City of San Antonio backs off plans to remove 100 trees at Brackenridge Park -- for now

‘Mother Nature wins for the moment,’ wildlife advocate says

SAN ANTONIO – Opponents of the planned removal of more than 100 trees at Brackenridge Park said they were relieved to learn the city’s Historic Design and Review Commission will not be taking a final vote Friday.

“Mother Nature wins for the moment,” said Lynn Cuny, founder and president of Wildlife Rescue and Rehabilitation.

San Antonio City Manager Erik Walsh announced Tuesday afternoon that the city was pulling consideration of the $7.7 million planned improvements to Brackenridge Park. He said it would try again later this spring or summer.

“I have directed staff to pause consideration by the HDRC, which has dominated the conversation and distracted from the broader benefits of the restoration work, while we complete the design and work with our partners and stakeholders,” Walsh said.

At a news conference held at the park Wednesday, District 2 City Councilman Jalen McKee Rodriguez said he and District 1 Councilman Mario Bravo had been asking for the postponement.

Without a finished design, McKee Rodriguez said, “Wait until a design can be proposed, which would include community feedback and input before requesting removal of trees.”

Cuny, a longtime advocate for the egrets and other birds who nest in the trees at Brackenridge Park, said her group that has served the community for 45 years should be one of the stakeholders.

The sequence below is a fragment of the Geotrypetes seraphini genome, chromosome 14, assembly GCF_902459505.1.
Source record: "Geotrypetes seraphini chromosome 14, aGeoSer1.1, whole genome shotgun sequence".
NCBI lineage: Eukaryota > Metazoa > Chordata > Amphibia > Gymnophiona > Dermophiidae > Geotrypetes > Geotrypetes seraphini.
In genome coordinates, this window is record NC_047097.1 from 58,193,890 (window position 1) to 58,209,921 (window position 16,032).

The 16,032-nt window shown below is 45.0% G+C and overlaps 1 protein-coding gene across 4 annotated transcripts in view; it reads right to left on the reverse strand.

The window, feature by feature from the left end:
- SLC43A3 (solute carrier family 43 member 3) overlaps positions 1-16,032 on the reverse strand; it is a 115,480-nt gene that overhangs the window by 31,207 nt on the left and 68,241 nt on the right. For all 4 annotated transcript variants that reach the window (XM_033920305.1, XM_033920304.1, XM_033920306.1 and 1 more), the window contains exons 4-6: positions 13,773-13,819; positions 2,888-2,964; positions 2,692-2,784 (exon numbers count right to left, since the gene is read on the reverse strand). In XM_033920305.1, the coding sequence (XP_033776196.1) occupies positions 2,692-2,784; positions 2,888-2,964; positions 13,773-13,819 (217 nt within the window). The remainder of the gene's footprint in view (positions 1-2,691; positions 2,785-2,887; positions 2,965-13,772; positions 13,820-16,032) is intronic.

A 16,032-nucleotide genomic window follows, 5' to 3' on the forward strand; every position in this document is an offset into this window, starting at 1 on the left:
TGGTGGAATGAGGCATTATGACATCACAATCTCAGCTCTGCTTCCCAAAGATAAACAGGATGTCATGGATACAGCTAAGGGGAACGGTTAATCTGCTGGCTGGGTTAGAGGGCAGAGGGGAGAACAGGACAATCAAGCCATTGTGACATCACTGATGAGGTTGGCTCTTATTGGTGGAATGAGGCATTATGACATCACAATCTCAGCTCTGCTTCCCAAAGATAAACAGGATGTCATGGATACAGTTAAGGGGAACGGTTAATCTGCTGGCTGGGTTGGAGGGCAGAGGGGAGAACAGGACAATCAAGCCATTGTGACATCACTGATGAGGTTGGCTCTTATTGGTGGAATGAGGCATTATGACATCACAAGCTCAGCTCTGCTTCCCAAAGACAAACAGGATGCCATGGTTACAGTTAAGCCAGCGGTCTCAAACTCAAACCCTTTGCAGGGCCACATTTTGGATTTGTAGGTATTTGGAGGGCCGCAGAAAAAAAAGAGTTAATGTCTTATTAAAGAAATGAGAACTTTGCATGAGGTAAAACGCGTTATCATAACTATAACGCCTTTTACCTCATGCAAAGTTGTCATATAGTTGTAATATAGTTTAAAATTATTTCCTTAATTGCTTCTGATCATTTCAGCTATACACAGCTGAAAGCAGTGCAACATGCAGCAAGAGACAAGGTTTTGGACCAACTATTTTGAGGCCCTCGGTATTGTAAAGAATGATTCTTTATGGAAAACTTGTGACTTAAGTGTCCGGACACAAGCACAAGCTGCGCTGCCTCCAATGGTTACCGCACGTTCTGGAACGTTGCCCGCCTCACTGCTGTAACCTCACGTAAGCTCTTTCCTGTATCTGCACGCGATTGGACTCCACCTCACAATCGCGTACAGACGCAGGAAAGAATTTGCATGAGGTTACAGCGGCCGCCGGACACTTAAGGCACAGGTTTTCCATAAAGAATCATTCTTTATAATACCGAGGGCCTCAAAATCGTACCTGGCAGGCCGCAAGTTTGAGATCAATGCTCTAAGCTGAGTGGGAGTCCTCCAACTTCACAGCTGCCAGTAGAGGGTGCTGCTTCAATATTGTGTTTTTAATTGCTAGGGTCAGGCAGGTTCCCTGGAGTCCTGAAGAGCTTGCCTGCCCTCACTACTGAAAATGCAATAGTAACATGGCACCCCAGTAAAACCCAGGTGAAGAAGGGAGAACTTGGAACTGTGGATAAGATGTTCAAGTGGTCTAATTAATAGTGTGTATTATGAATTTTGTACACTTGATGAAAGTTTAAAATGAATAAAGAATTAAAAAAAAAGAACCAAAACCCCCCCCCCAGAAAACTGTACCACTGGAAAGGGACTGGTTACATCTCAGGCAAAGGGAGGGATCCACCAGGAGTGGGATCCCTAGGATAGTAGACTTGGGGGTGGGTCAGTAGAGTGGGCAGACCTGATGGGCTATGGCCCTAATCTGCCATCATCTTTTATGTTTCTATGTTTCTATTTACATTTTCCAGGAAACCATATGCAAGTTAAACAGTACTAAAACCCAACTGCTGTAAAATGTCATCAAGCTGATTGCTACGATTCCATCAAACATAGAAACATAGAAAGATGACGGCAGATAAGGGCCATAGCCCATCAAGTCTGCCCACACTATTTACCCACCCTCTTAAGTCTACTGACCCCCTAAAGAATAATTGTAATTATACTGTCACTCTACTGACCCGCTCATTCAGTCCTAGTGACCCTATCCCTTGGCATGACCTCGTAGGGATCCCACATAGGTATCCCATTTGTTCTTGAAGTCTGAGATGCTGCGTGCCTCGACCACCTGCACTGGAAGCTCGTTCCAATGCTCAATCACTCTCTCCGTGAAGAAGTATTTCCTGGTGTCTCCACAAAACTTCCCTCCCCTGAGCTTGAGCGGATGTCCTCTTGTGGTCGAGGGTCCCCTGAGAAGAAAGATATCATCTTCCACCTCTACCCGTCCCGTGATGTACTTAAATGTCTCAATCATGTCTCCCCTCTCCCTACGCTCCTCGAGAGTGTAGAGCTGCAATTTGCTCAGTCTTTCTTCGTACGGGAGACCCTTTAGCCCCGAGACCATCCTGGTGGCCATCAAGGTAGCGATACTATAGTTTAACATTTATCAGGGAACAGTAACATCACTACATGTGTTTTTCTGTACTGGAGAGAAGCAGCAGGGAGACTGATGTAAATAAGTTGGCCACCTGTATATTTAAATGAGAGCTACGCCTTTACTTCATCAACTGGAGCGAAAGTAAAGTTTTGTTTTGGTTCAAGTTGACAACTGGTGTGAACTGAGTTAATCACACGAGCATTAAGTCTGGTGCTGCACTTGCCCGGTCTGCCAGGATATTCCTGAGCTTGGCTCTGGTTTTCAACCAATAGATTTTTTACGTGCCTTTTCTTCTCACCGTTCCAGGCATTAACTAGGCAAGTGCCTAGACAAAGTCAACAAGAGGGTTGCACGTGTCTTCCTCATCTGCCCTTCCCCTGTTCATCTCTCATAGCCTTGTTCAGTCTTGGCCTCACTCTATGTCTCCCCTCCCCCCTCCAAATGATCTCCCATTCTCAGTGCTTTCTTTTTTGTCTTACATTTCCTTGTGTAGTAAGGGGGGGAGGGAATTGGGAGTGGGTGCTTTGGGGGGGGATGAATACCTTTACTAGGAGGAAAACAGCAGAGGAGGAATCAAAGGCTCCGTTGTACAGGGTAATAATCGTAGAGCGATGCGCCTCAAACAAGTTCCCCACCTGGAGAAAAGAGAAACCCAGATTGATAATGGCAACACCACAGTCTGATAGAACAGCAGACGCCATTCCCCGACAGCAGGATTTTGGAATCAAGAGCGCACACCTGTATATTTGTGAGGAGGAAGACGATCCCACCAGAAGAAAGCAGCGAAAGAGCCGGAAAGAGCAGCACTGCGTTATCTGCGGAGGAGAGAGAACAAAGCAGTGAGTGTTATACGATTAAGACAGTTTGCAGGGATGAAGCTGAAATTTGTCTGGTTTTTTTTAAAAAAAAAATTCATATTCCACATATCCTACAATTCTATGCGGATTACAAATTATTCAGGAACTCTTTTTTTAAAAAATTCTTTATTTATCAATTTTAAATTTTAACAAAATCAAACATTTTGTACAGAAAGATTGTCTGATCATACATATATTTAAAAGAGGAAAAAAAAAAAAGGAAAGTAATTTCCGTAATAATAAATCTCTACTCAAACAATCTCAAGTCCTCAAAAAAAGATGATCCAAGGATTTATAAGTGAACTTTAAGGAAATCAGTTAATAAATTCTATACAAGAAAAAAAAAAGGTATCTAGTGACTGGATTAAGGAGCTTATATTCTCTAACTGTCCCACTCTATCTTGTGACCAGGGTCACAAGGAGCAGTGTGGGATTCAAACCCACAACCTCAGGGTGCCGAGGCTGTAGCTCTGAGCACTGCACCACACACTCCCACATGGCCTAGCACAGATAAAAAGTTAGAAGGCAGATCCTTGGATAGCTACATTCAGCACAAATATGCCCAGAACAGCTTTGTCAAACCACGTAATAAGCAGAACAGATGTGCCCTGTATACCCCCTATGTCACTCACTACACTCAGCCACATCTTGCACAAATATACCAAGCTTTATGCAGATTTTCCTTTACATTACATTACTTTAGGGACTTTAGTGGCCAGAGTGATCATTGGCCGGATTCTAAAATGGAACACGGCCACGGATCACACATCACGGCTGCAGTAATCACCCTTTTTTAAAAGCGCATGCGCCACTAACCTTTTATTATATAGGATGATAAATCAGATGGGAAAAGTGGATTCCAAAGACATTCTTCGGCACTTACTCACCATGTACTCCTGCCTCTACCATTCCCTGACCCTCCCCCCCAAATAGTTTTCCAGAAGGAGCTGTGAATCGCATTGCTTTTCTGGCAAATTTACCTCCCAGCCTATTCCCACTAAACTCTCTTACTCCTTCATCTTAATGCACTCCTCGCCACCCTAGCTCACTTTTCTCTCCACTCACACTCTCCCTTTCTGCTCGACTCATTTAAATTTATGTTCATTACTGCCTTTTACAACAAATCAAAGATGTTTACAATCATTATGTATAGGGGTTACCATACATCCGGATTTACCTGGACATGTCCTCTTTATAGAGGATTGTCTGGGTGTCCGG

If not, she said, “Then all I can surmise from that is that they do not want to hear what Wildlife Rescue has to say.”

Connie Swann, a spokeswoman for the city’s Parks and Recreation Department, said the methods being used to get the birds to fly away, are non-lethal and follow U.S. Fish and Wildlife guidelines.

“By reducing the numbers of migratory birds at Brackenridge Park, we anticipate areas of the park that have been uninviting to the general public will now be accessible for all our community to enjoy,” Swann said.

However, Cuny said, “Park improvement by destroying trees. Park improvements by destroying nature. I’m sorry. That is ridiculous.”

Cuny said it’s latest attempt to reduce the rookeries of federally protected migratory birds who flock to San Antonio during nesting season.

Although their droppings can become a public health issue after the birds arrive and the trees have damaged an historic wall nearby, Cuny said there should be a way to solve those issues.

“What should happen is that we should agree from the get go that no harm will be done to the trees or the animals,” she said.

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About the Authors:

Jessie Degollado has been with KSAT since 1984. She is a general assignments reporter who covers a wide variety of stories. Raised in Laredo and as an anchor/reporter at KRGV in the Rio Grande Valley, Jessie is especially familiar with border and immigration issues. In 2007, Jessie also was inducted into the San Antonio Women's Hall of Fame.

William Caldera has been at KSAT since 2003. He covers a wide range of stories including breaking news, weather, general assignments and sports.